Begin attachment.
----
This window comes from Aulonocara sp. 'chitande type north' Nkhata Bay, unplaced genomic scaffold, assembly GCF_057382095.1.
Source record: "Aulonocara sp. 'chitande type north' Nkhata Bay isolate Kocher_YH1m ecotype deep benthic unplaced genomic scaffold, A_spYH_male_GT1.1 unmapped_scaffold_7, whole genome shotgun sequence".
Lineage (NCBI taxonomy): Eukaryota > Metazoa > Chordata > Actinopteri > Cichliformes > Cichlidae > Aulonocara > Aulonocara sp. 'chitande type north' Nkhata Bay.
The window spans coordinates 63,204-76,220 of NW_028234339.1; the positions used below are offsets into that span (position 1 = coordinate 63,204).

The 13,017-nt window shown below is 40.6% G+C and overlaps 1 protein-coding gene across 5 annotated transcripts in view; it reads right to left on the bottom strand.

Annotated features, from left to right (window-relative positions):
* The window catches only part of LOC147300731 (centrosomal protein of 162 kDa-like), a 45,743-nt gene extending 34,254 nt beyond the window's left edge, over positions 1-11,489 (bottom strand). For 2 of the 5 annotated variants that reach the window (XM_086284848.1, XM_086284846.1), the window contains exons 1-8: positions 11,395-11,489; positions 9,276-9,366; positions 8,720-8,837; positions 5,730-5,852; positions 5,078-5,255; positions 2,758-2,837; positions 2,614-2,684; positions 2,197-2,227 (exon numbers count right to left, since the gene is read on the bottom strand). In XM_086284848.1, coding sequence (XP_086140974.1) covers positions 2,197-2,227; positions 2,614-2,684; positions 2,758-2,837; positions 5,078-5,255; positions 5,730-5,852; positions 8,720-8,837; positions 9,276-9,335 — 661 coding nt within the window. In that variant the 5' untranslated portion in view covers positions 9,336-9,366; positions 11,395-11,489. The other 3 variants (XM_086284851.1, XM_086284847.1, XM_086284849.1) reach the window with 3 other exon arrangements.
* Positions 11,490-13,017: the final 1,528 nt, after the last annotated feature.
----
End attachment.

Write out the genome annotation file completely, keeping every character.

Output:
This window comes from Aulonocara sp. 'chitande type north' Nkhata Bay, unplaced genomic scaffold, assembly GCF_057382095.1.
Source record: "Aulonocara sp. 'chitande type north' Nkhata Bay isolate Kocher_YH1m ecotype deep benthic unplaced genomic scaffold, A_spYH_male_GT1.1 unmapped_scaffold_7, whole genome shotgun sequence".
Lineage (NCBI taxonomy): Eukaryota > Metazoa > Chordata > Actinopteri > Cichliformes > Cichlidae > Aulonocara > Aulonocara sp. 'chitande type north' Nkhata Bay.
The window spans coordinates 63,204-76,220 of NW_028234339.1; the positions used below are offsets into that span (position 1 = coordinate 63,204).

The 13,017-nt window shown below is 40.6% G+C and overlaps 1 protein-coding gene across 5 annotated transcripts in view; it reads right to left on the bottom strand.

Annotated features, from left to right (window-relative positions):
* The window catches only part of LOC147300731 (centrosomal protein of 162 kDa-like), a 45,743-nt gene extending 34,254 nt beyond the window's left edge, over positions 1-11,489 (bottom strand). For 2 of the 5 annotated variants that reach the window (XM_086284848.1, XM_086284846.1), the window contains exons 1-8: positions 11,395-11,489; positions 9,276-9,366; positions 8,720-8,837; positions 5,730-5,852; positions 5,078-5,255; positions 2,758-2,837; positions 2,614-2,684; positions 2,197-2,227 (exon numbers count right to left, since the gene is read on the bottom strand). In XM_086284848.1, coding sequence (XP_086140974.1) covers positions 2,197-2,227; positions 2,614-2,684; positions 2,758-2,837; positions 5,078-5,255; positions 5,730-5,852; positions 8,720-8,837; positions 9,276-9,335 — 661 coding nt within the window. In that variant the 5' untranslated portion in view covers positions 9,336-9,366; positions 11,395-11,489. The other 3 variants (XM_086284851.1, XM_086284847.1, XM_086284849.1) reach the window with 3 other exon arrangements.
* Positions 11,490-13,017: the final 1,528 nt, after the last annotated feature.